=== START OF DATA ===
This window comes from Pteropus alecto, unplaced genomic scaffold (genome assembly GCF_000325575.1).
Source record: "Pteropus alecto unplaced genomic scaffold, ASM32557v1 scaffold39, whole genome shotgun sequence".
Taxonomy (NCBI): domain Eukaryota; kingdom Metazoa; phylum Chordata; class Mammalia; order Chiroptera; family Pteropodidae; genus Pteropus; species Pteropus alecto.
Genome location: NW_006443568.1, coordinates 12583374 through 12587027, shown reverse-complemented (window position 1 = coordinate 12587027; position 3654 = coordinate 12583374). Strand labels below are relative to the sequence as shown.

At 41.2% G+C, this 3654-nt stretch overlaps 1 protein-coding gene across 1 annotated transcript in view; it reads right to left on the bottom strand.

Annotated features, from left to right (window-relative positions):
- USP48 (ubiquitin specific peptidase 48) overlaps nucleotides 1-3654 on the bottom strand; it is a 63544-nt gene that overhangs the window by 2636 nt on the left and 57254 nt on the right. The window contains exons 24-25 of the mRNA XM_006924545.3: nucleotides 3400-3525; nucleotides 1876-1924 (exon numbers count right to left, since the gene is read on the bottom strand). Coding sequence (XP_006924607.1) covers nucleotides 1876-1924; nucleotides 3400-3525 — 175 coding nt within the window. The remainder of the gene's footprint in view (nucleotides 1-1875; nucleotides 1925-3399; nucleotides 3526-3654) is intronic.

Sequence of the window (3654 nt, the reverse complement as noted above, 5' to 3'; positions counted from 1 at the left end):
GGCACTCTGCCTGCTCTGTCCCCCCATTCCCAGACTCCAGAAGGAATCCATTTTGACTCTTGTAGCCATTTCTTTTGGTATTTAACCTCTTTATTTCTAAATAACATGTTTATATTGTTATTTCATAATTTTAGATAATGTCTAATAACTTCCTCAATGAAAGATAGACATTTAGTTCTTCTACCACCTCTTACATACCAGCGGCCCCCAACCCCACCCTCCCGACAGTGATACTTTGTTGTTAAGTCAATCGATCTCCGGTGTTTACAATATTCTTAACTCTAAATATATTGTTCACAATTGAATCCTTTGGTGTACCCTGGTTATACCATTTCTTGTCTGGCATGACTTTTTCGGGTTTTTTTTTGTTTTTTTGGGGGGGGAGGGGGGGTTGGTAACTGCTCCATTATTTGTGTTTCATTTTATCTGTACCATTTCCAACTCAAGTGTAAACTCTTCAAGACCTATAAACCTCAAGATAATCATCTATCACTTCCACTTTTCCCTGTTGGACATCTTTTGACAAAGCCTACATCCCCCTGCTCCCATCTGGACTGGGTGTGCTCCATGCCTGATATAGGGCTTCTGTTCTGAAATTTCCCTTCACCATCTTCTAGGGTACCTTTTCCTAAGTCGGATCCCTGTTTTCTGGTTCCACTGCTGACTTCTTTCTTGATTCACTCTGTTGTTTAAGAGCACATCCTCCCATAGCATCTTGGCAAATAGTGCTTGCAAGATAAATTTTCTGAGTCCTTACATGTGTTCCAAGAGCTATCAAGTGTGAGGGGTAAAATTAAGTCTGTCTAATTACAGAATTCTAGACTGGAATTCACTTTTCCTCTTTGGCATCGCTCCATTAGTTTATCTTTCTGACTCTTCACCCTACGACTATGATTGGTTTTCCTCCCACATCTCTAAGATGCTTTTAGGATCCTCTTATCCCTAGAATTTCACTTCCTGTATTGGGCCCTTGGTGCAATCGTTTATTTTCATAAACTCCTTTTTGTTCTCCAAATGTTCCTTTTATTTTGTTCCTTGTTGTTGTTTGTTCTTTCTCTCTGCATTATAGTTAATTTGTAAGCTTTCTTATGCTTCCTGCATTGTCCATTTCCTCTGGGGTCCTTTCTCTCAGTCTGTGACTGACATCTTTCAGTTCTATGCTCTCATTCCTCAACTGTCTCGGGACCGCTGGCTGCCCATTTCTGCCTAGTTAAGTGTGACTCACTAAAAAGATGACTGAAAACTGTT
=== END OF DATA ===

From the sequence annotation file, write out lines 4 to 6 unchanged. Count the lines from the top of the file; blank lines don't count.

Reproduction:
Genome location: NW_006443568.1, coordinates 12583374 through 12587027, shown reverse-complemented (window position 1 = coordinate 12587027; position 3654 = coordinate 12583374). Strand labels below are relative to the sequence as shown.

At 41.2% G+C, this 3654-nt stretch overlaps 1 protein-coding gene across 1 annotated transcript in view; it reads right to left on the bottom strand.

Annotated features, from left to right (window-relative positions):